Intentionally induced DIS
This involves intentionally utilizing the dissociative protection mechanism and forcing split-ting by means of planned, repeated use of severe violence. The resulting personality parts are trained for specific purposes. Intentionally induced DIS can go unnoticed for long periods of time. There is usually no discernible personality change, instead there is an external everyday person, alongside of or through whom other personalities act. As a rule, this occurs without the everyday person being able to detect or talk about it.”….
“Intentionally induced DIS
Dissociation is an instinctive survival mechanism of the human organism. It is possible to trigger this dissociative protection mechanism intentionally. Forms of severe violence experienced in early childhood which are planned and repeatedly applied bring on dissociation (splitting) and the creation of personality parts which are more or less separate from each other in one person. The individual personality parts are trained for specific purposes defined by the perpetrators/groups of perpetrators, e.g. sexual exploitation, trafficking in drugs or human beings, espionage, specific tasks determined by the ideology of the group, control of the inner personality system. This makes a child especially profitable, e.g. within the scope of commercial sexual exploitation, with the child fulfilling the needs of various “clients” by means of personality parts which can be made to respond to codes or triggers. One possible example: Part A is insensitive to pain and can be used for extreme sexual violence; B knows specific patterns and automatically obeys; C shows physical arousal/“desire” etc.
Intentionally induced DIS can remain unnoticed for a long time. There is usually no discernible personality change; instead there is an external everyday person, besides whom and/or through whom other personalities act. As a rule, this occurs without the everyday person being able to detect or talk about it. In addition, some of the personality parts are only active in defined situations, e.g. while being sexually exploited or within the context of the group’s ideology. At the same time, there are everyday personalities who, for example, go to school and have no memory of the violence. The gaps in memory and/or inner dissociative barriers protect the perpetrators from being discovered (see also Mind-Control, Conditioning, Programming).
Mind-control is the deliberate and planned control of a person. Dissociation, conditioning, and program-ming begin at a very early stage, often from birth on (cf. Intentionally induced DIS). The child or per-sonality parts learn that taking any kind of initiative or seeking help in any way is pointless and will be severely punished.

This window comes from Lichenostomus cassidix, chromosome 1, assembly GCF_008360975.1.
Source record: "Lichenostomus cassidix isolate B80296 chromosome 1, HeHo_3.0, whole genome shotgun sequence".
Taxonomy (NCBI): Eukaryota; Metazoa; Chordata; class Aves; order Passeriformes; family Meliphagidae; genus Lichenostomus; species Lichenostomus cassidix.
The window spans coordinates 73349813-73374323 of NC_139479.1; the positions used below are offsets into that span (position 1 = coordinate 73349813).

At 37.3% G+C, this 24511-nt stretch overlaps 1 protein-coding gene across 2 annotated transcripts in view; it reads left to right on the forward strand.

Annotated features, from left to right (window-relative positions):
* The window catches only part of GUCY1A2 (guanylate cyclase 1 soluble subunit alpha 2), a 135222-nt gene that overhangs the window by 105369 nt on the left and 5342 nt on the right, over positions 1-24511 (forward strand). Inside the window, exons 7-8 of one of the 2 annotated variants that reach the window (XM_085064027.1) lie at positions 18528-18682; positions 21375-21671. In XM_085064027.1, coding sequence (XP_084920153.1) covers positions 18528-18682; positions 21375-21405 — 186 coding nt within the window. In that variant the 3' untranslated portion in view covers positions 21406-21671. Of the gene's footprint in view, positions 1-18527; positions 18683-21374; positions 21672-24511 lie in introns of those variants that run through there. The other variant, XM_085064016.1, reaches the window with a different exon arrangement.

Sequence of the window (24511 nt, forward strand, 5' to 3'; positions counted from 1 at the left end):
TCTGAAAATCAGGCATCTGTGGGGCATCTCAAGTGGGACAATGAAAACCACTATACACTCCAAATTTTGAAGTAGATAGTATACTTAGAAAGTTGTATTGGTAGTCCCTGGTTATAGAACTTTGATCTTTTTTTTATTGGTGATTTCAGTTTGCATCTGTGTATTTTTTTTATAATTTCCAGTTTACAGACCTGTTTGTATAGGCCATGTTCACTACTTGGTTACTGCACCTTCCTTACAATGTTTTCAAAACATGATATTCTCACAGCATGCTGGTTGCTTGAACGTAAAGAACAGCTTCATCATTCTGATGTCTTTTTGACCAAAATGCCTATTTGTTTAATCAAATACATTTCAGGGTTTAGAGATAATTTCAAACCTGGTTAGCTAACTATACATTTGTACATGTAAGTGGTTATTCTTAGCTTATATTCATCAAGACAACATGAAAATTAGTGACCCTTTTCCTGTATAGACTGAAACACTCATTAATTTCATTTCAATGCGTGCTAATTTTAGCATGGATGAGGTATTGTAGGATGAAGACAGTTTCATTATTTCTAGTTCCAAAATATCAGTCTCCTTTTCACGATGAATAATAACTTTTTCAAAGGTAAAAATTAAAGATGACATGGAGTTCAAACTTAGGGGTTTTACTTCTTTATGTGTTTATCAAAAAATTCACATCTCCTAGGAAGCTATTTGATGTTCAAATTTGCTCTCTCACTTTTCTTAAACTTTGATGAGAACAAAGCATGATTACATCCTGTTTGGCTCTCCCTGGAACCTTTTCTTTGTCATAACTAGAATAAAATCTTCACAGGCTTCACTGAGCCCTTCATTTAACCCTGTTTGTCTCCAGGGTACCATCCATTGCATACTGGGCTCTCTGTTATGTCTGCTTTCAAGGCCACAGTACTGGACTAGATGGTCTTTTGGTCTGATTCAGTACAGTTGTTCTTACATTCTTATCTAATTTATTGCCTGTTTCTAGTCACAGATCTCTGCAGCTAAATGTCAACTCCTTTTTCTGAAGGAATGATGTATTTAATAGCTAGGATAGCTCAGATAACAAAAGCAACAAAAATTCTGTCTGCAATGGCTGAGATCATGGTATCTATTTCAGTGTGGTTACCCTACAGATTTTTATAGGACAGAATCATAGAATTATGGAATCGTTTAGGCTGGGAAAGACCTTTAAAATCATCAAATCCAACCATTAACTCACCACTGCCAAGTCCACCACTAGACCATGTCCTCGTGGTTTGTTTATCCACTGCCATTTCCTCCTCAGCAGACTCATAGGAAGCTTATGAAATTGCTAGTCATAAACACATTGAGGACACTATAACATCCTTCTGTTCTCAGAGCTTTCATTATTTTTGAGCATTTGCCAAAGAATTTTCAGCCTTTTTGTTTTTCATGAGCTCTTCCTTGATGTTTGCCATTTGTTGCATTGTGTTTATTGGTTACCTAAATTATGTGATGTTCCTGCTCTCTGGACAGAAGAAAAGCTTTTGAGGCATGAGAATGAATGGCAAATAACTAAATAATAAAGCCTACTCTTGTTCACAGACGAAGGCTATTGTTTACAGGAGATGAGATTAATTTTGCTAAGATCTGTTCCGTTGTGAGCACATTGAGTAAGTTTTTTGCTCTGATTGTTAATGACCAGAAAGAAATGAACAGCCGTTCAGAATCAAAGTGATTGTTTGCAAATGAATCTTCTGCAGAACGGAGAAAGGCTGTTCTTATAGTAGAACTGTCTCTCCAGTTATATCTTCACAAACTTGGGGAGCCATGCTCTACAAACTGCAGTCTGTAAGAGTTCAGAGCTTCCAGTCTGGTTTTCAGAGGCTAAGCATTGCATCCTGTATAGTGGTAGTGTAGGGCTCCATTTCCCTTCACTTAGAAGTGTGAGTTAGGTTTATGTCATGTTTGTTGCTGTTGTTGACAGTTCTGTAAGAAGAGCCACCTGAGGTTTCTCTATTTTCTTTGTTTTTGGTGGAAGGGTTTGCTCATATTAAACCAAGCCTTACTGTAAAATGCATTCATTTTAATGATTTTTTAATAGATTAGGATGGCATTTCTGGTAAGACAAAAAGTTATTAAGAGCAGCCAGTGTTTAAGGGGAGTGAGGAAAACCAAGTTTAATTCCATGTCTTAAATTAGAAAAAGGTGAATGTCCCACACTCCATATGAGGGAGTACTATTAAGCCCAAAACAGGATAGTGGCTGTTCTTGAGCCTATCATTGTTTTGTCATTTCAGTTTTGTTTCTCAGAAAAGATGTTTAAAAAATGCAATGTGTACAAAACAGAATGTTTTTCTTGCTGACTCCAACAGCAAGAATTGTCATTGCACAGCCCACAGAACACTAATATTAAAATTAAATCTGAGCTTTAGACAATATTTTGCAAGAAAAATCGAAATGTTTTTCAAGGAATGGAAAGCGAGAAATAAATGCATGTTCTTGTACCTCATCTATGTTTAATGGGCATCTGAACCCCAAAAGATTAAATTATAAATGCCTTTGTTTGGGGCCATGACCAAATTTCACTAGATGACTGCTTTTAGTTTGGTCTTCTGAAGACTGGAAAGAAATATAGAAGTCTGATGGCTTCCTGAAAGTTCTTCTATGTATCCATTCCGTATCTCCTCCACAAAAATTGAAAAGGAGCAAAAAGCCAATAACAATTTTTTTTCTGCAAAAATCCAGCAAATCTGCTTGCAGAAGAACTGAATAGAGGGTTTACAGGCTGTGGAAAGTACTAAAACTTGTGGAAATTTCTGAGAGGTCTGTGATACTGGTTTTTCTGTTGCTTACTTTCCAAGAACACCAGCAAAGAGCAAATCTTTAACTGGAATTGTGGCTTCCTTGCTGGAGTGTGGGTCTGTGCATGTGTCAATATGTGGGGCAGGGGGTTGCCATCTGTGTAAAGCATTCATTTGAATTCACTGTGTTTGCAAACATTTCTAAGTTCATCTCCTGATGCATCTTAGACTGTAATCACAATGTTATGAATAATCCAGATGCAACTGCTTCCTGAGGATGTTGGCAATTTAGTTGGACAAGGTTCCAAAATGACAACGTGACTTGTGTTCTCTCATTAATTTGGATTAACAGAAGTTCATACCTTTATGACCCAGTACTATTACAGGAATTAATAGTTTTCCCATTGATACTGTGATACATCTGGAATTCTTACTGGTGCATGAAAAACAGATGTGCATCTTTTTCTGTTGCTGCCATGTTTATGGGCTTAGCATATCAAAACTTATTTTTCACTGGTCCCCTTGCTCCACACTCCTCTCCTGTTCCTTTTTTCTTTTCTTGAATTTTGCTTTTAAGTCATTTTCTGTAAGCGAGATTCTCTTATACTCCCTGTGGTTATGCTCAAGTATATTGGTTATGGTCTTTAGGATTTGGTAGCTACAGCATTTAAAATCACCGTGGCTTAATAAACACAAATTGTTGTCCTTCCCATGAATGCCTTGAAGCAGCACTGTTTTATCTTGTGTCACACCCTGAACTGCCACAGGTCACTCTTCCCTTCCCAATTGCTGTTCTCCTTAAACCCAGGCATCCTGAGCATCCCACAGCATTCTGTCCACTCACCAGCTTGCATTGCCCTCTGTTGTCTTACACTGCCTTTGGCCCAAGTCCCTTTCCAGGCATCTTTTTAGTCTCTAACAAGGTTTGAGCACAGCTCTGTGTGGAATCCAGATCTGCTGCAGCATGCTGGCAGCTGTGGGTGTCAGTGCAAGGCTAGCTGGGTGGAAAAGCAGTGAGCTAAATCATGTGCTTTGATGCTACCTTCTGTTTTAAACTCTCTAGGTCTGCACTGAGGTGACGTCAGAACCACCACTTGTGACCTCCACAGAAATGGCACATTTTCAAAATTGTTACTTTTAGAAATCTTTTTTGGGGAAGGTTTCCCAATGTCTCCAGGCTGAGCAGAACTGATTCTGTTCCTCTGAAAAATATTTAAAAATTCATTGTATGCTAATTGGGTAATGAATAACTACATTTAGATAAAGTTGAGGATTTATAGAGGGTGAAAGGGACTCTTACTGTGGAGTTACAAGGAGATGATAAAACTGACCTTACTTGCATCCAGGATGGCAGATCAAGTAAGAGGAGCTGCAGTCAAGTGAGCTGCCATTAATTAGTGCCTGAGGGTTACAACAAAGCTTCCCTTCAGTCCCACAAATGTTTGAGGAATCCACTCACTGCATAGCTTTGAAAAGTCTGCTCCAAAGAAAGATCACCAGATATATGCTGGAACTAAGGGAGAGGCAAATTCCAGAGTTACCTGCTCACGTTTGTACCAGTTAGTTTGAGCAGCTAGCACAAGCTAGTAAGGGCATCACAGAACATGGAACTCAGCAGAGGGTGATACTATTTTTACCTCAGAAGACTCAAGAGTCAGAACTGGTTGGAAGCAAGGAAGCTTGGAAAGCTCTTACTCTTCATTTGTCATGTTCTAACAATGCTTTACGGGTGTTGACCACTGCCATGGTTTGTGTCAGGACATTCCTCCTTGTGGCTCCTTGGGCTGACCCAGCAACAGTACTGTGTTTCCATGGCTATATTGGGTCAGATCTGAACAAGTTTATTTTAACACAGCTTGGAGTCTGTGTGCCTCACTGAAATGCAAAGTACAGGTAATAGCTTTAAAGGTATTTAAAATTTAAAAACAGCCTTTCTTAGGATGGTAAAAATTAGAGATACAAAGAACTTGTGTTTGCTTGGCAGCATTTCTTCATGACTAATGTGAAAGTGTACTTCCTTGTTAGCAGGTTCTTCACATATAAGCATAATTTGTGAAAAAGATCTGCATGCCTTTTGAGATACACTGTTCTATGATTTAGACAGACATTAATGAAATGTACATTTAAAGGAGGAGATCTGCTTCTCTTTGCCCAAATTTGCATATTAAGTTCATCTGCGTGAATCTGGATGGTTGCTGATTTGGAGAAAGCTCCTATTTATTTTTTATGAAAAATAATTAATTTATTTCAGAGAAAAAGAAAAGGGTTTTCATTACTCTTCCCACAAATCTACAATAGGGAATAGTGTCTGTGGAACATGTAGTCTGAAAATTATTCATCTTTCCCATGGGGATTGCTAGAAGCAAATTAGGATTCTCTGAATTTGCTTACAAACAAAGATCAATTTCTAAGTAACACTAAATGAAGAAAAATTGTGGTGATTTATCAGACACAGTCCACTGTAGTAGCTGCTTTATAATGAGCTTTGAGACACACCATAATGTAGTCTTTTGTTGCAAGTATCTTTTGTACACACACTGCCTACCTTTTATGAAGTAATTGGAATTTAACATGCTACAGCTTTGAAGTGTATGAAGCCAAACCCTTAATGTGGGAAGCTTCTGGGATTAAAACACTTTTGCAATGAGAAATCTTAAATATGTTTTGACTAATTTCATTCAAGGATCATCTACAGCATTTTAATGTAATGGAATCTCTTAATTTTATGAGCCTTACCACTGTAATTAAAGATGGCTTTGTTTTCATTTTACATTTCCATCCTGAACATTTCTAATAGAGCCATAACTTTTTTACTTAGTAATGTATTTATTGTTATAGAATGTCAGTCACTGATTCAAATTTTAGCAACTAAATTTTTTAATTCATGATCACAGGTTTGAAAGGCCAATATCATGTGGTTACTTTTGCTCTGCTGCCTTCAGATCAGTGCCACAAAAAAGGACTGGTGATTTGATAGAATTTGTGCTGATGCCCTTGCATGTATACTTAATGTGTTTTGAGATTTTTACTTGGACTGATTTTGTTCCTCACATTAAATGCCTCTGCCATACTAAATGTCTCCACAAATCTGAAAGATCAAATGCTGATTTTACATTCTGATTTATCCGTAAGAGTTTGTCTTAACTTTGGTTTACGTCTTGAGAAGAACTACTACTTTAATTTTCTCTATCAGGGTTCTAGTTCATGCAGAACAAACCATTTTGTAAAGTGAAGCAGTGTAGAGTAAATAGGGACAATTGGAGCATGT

Person, personality, personalities, personality parts
Various terms are used in the specialized literature and in this text. It is an attempt to express complex phenomena in words. Normally, a person is considered to be an individual (Latin individuum “indivisible”, “single thing”). The term “individual” is used especially for designating people as moral subjects, i.e. as possessing rights, responsibilities, and obligations. In this context, the term “persons” is used rather than “individuals”. In the case of persons, individual characteristics, interests, and features are also attributed to subjective elements of the personality, of individuality (Source: Wikipedia). The individual/person is a consistent unit – albeit with many facets and possible roles.In the case of people with severe dissociative disorders/dissociative identity disorder (DIS), this consist-ency is no longer given. The personality is split as a result of dissociation serving as a survival mechanism.
The emergent parts are more or less rigorously separate from each other. In the case of intention-ally induced DIS in particular, the separation may be very extensive and expressed in completely distinct behaviours and thought patterns, memories, capabilities, etc. Depending on the perspective, this can be considered a matter of autonomous personalities or parts or personality parts or personality conditions. It is critical that the formation and existence of the individual parts be considered, in addition to observing the whole (inner system of the personalities). Every person is unique and impossible to control completely – despite inner systems which, in part, were intentionally created by the perpetrators and controlled by them. People with DIS can, through progressive integration (overcoming inner dissociative barriers and amnesias) and self-regulation, develop and use individual strengths, capabilities, and traits for themselves.
Experiencing sexualized violence normally has consequences which not only result in psychiatric illnesses but also have huge impacts on abilities to interact socially, on professional development, and on physical health. The earlier in life sexualized violence is experienced, and the more frequent and more intense the violent acts are, the more complex the consequences are, that is to say, the consequences overlap with each other. Victims and survivors of organized violence and ritual violence have to live with the consequences of complex traumatisation and with the effects of severe dissociative disorders.
Programming refers to intentionally linking different conditioned behavioural patterns to various corresponding inner parts. These behavioural patterns can then be activated by means of conditioned stimuli/triggers and thus controlled. The automated actions (programmes) may have different, possibly life-threatening, effects: e.g. a return to the group of perpetrators, refusal to eat, inability to accept help, self-mutilation, or suicide.